It occurs to me that an “What’s Your Ear Anatomy (furnish a picture!)?” thread, maybe with a corollary “So How’s Your Antitragus?!” subtheme could be a new forum topic! Perhaps Abram & Co. would not like the server burden of all the ear pictures that would be uploaded!..
Thanks for the tips again! Yes, the audi is providing them to me for free. On the TruHearing order form, she checked “NO,” that the HA’s were not to be shipped with Sports Locks (I imagine that, unfortunately, ReSound probably DOES charge for them!). Then she fitted my HA’s with Sport Locks herself because I told her that I led an active life and was worried about the HA’s falling off. I think if @Noreen1009 wore Sports Locks that might solve her dome movement problem. It would be a little bit of extra hassle in that the Sports Locks do get in the way at bit in manipulating the HA’s for cleaning in my limited still-learning newbie experience.
One thing that I’ve wondered about is how much one’s musical talent, musical perception affects what one expects in HA’s. Many experienced users here have opined that there is not a whole lot of earth-shaking difference between the top major brands but one thing is each HA brand has a bit of its own sound, so try them and find the sound/environment treatments that you like best. So in wondering why @Noreen1009 doesn’t like the sound of her Quattro’s but I think the sound is marvelous and natural, it could be the reason is that I’m a bit tone deaf - I could never carry a tune very well whereas maybe people who are more musically gifted are very much more sensitive to exactly how an HA sounds compared to their remembered past hearing or what they think good hearing should be.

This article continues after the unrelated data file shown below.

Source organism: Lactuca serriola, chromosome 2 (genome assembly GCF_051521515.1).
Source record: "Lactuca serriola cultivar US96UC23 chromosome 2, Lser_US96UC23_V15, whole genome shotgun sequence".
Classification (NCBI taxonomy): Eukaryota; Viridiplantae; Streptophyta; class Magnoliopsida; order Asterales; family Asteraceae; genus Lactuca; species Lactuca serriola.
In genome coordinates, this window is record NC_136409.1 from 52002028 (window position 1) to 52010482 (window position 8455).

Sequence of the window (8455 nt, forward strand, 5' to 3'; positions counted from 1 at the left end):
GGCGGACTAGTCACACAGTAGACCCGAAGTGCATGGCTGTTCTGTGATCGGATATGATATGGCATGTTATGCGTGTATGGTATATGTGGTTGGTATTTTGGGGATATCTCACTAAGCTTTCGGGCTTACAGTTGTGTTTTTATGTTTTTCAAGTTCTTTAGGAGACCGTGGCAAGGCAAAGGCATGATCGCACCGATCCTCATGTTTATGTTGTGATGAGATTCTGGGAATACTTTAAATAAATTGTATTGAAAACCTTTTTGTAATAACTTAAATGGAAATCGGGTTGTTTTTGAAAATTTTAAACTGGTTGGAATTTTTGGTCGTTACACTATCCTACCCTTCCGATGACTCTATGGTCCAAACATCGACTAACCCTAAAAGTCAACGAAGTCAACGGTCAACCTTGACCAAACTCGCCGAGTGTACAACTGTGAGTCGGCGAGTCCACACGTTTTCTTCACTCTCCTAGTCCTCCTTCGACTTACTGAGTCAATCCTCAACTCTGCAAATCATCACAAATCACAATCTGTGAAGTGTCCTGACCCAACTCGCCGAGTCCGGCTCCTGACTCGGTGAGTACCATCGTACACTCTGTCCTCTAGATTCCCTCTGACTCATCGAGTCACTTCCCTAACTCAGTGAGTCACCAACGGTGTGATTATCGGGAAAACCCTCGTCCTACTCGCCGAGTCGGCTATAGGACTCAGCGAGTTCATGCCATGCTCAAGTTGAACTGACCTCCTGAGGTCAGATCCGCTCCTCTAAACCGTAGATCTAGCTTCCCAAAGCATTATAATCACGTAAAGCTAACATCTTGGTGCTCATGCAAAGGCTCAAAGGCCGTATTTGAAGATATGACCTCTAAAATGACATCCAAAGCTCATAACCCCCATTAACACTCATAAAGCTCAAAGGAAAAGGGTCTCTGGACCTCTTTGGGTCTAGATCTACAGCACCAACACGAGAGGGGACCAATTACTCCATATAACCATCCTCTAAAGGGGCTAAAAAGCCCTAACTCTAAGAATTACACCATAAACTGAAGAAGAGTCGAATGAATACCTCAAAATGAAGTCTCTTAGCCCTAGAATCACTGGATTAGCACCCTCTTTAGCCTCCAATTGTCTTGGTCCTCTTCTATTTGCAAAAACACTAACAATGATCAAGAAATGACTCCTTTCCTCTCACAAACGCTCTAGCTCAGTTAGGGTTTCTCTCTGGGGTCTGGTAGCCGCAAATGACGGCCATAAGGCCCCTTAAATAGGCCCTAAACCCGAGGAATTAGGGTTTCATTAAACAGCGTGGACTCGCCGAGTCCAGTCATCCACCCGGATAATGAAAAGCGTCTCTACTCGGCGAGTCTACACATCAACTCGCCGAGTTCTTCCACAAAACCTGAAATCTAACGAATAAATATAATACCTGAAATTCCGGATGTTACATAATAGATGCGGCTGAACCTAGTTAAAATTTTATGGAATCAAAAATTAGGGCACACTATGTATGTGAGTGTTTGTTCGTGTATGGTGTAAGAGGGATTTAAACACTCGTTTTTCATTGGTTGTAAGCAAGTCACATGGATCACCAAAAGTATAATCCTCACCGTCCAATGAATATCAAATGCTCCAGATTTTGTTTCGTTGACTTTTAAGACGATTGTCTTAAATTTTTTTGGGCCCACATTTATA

Getting back to the noise in restaurant problem, maybe a similar sort of built-in brain talent makes a difference with noise , too. Maybe it’s not only how an HA can improve your auditory perception of signal vs. noise but how gifted (or trained) your brain is to deal with noise. Whenever anyone offers an opinion of how well any HA deals with restaurant noise, the hidden part of the equation is how well that person’s brain deals with noise to begin with.
Rather than seeking out a noisy restaurant to test one’s HA’s, it would be neat, just as some websites offer a qualitative test of your frequency response, if some websites also offered a qualitative speech-in-noise test. That way everyone could take the very same test here and if one were trialing different HA’s, it would give one a more reproducible way of evaluating brand differences. I guess one could always ask one’s audi to perform a QSIN test with any HA’s one is trialing vs. your QSIN ability unaided, etc.
From what I can see that appears that you can, though the 180 rotation would be at the same location as the receiver wire and might cause issues… My receivers are square as well, and looking at them under a magnifier, I see no reason why changing to one of the other three planes would not work.
One thing to note, when I first was fitted with my aids, I had some trouble inserting the left side, that canal is angled very different. Not surprising to me since I had a parotid gland removed on that side back in 1998 (benign tumor) and that was the side where my throat cancer drained into my lymph system (my ENT removed a necrotic tissue filled lymph node on that side after radiation and chemo side effects. So two fairly extensive surgeries on that left side at the jaw line.